Office of the Secretary, Department of Defense (DoD).
This final rule removes DoD's regulations concerning the Commercial Activities Program. The regulations are obsolete since they have been Start Printed Page 37677superseded by statute, regulation, and policy and, therefore, can be removed from the Code of Federal Regulations (CFR).
This rule is effective on July 16, 2021.
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FOR FURTHER INFORMATION CONTACT:
Jason M. Beck, (703) 697-1735 (desk); 571-309-0478 (mobile).
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This final rule removes the DoD regulations at 32 CFR part 169, most recently updated on May 19, 1989 (54 FR 21726), and 32 CFR part 169a, most recently updated on July 1, 1992 (57 FR 29207), because they are obsolete. This action is predicated on reissued guidance and policy from the Office of Management and Budget (OMB), cancellation of associated DoD policies, and the enactment of statute in title 10 of the United States Code (U.S.C.).
The content of 32 CFR part 169 was based on the DoD policy document, DoD Instruction 4100.15, “Commercial Activities Program,” which was subsequently cancelled on July 10, 2013, because it was obsolete. The content of 32 CFR part 169a was based on the DoD policy document, DoD Instruction 4100.33, “Commercial Activities Program Procedures,” which was also subsequently cancelled on March 4, 2011, because it was obsolete. DoD's commercial activities program was based on a previous version of OMB Circular A-76, “Performance of Commercial Activities,” which was rescinded and replaced in May 2003 (available at https://www.whitehouse.gov/sites/whitehouse.gov/files/omb/circulars/A76/a76_incl_tech_correction.pdf).
In addition to the cancellation of the associated DoD Instructions for parts 169 and 169a that deem the rules obsolete, the subject matter aligned to these rules have substantially changed and been addressed in other areas. For example, 10 U.S.C. 2330a and 10 U.S.C. 2461 were enacted in 2008 and 1996, respectively; the Federal Activities Inventory Reform (FAIR) Act was enacted in 1998; the definitions and policy in the Federal Acquisition Regulation (FAR) Parts 2, 7.3, and 7.5, as well as the Defense Federal Acquisition Regulation Supplement (DFARS) 207.5 were changed to reflect the new rules in the FAIR Act and the 2003 version of OMB Circular A-76; and the Office of Federal Procurement Policy (OFPP) issued Policy Letter 11-01, “Performance of Inherently Governmental and Critical Functions,” in 2011 (76 FR 56227). These laws, regulations, and Federal policies all substantially address the policy space covered by 32 CFR parts 169 and 169a. The FAIR Act, for example, establishes in law the framework of inherently governmental and commercial activities functions, while 10 U.S.C. 2461 establishes the requirement for public/private competitions before conversion to contractor performance—competitions which are covered under OMB Circular A-76. The FAR and DFARS regulations, as well as OFPP Policy Letter 11-01, go even farther than the FAIR Act and delineate additional categories of functions (such as closely associated with inherently governmental and critical) which are not mentioned in 32 CFR 169 and 169a. Similarly, 10 U.S.C. 2330a establishes law for the collection of contract services data, another area related to the commercial activities discussed in 32 CFR 169 and 169a, but not covered by them.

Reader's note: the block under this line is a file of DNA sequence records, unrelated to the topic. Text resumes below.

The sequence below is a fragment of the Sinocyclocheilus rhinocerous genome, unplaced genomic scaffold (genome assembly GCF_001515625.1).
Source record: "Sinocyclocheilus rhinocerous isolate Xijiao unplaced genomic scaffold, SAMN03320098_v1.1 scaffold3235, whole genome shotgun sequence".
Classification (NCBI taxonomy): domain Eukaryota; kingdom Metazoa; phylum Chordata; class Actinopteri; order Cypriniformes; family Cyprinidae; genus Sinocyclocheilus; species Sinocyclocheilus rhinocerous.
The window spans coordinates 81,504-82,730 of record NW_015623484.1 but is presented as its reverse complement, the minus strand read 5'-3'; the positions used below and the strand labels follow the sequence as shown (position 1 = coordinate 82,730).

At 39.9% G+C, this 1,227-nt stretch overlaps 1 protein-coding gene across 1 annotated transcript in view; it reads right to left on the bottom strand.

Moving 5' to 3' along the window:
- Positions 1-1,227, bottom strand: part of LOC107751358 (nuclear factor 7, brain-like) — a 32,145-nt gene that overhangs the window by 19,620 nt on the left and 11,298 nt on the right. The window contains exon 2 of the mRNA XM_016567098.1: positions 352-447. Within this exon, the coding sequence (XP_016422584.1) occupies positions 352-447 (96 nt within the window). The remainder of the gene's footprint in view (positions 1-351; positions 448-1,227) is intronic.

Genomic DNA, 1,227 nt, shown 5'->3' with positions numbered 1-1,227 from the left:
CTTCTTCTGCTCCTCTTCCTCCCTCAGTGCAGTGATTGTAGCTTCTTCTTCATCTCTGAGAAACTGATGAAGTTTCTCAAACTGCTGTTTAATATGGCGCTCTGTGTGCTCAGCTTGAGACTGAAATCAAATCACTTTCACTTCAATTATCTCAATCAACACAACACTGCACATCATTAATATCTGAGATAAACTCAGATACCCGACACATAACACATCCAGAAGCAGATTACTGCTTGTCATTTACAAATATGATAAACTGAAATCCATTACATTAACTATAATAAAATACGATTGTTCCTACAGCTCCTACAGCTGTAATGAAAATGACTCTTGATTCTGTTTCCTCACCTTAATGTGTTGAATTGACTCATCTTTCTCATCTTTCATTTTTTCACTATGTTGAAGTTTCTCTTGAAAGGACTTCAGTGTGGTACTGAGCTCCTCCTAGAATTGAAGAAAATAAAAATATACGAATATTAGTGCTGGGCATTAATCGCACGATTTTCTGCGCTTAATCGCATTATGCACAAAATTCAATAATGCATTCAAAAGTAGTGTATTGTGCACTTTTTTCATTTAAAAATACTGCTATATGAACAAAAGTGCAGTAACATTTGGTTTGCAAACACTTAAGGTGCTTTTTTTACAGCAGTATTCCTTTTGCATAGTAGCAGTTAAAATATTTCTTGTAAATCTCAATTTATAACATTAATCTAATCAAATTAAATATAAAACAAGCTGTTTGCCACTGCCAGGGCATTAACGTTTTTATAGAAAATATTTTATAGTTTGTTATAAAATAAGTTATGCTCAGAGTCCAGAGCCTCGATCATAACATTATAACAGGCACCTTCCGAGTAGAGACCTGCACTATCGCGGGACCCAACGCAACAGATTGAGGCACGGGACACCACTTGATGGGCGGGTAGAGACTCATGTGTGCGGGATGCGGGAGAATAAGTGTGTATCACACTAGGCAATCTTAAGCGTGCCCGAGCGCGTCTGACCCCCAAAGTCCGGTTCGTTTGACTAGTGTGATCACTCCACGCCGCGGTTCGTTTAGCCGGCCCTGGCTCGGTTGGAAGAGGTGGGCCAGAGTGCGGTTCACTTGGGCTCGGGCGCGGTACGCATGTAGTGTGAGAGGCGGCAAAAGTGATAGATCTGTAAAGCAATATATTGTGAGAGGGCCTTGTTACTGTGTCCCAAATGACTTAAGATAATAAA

Additionally, the OMB Circular A-76 public-private competition process has been under a Congressional moratorium since 2008. If the moratorium were lifted, the rules would still be considered obsolete and unnecessary, and promulgating new rules would be unnecessary due to the inclusion of language in title 10 U.S.C., the FAR, DFARS, and elsewhere in executive agency policy, as previously noted. These acts and policies address and cover the intent of parts 169 and 169a and, therefore, no longer make them applicable and worthy of staying active. Furthermore, not only are parts 169 and 169a unnecessary, they are no longer current with the statutory, regulatory, and policy framework that governs the acquisition of services and functions in the Total Force Management policy space.
It has been determined that publication of these CFR part removals for public comment is impracticable, unnecessary, and contrary to public interest since they are based on the removal of obsolete information. These removals are not significant under Executive Order (E.O.) 12866, “Regulatory Planning and Review.”
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- Armed forces
- Government procurement
Accordingly, the Department of Defense amends 32 CFR chapter I as follows:
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1. Under the authority of 5 U.S.C. 301, 32 CFR part 169 is removed.End Amendment Part
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2. Under the authority of 5 U.S.C. 301, 32 CFR part 169a is removed.End Amendment Part
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Dated: July 13, 2021.
Kayyonne T. Marston,
Alternate OSD Federal Register Liaison Officer, Department of Defense.
[FR Doc. 2021-15163 Filed 7-15-21; 8:45 am]
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